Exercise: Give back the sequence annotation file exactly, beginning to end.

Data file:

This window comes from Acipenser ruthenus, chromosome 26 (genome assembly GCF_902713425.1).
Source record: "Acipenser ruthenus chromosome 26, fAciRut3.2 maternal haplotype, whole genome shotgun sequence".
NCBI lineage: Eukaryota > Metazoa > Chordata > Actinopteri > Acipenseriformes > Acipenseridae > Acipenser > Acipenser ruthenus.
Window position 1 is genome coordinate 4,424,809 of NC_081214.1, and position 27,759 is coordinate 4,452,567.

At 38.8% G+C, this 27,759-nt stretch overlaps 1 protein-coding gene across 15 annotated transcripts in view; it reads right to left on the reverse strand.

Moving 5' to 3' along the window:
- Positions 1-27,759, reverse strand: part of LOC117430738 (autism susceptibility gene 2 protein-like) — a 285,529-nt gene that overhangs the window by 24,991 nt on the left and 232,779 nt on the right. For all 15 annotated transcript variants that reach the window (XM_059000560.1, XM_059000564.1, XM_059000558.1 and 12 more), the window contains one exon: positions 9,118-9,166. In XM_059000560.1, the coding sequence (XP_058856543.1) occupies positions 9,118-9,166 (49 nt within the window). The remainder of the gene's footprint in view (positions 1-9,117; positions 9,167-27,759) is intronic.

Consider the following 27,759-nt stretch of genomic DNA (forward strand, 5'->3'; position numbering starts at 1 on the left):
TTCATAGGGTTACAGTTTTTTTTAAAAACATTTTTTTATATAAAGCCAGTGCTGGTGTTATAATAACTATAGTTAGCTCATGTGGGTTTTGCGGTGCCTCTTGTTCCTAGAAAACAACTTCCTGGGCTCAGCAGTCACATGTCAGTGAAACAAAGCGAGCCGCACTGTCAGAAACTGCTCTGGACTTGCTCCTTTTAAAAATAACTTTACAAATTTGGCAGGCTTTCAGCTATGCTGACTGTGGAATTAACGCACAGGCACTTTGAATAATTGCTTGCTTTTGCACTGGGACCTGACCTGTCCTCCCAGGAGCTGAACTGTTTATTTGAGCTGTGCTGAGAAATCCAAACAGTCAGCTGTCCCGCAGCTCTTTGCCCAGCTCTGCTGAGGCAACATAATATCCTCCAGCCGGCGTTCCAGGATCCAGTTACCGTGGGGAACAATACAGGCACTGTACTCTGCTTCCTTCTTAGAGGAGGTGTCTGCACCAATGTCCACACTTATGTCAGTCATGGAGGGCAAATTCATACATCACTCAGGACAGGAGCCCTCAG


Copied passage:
This window comes from Acipenser ruthenus, chromosome 26 (genome assembly GCF_902713425.1).
Source record: "Acipenser ruthenus chromosome 26, fAciRut3.2 maternal haplotype, whole genome shotgun sequence".
NCBI lineage: Eukaryota > Metazoa > Chordata > Actinopteri > Acipenseriformes > Acipenseridae > Acipenser > Acipenser ruthenus.
Window position 1 is genome coordinate 4,424,809 of NC_081214.1, and position 27,759 is coordinate 4,452,567.

At 38.8% G+C, this 27,759-nt stretch overlaps 1 protein-coding gene across 15 annotated transcripts in view; it reads right to left on the reverse strand.

Moving 5' to 3' along the window:
- Positions 1-27,759, reverse strand: part of LOC117430738 (autism susceptibility gene 2 protein-like) — a 285,529-nt gene that overhangs the window by 24,991 nt on the left and 232,779 nt on the right. For all 15 annotated transcript variants that reach the window (XM_059000560.1, XM_059000564.1, XM_059000558.1 and 12 more), the window contains one exon: positions 9,118-9,166. In XM_059000560.1, the coding sequence (XP_058856543.1) occupies positions 9,118-9,166 (49 nt within the window). The remainder of the gene's footprint in view (positions 1-9,117; positions 9,167-27,759) is intronic.

Consider the following 27,759-nt stretch of genomic DNA (forward strand, 5'->3'; position numbering starts at 1 on the left):
TTCATAGGGTTACAGTTTTTTTTAAAAACATTTTTTTATATAAAGCCAGTGCTGGTGTTATAATAACTATAGTTAGCTCATGTGGGTTTTGCGGTGCCTCTTGTTCCTAGAAAACAACTTCCTGGGCTCAGCAGTCACATGTCAGTGAAACAAAGCGAGCCGCACTGTCAGAAACTGCTCTGGACTTGCTCCTTTTAAAAATAACTTTACAAATTTGGCAGGCTTTCAGCTATGCTGACTGTGGAATTAACGCACAGGCACTTTGAATAATTGCTTGCTTTTGCACTGGGACCTGACCTGTCCTCCCAGGAGCTGAACTGTTTATTTGAGCTGTGCTGAGAAATCCAAACAGTCAGCTGTCCCGCAGCTCTTTGCCCAGCTCTGCTGAGGCAACATAATATCCTCCAGCCGGCGTTCCAGGATCCAGTTACCGTGGGGAACAATACAGGCACTGTACTCTGCTTCCTTCTTAGAGGAGGTGTCTGCACCAATGTCCACACTTATGTCAGTCATGGAGGGCAAATTCATACATCACTCAGGACAGGAGCCCTCAG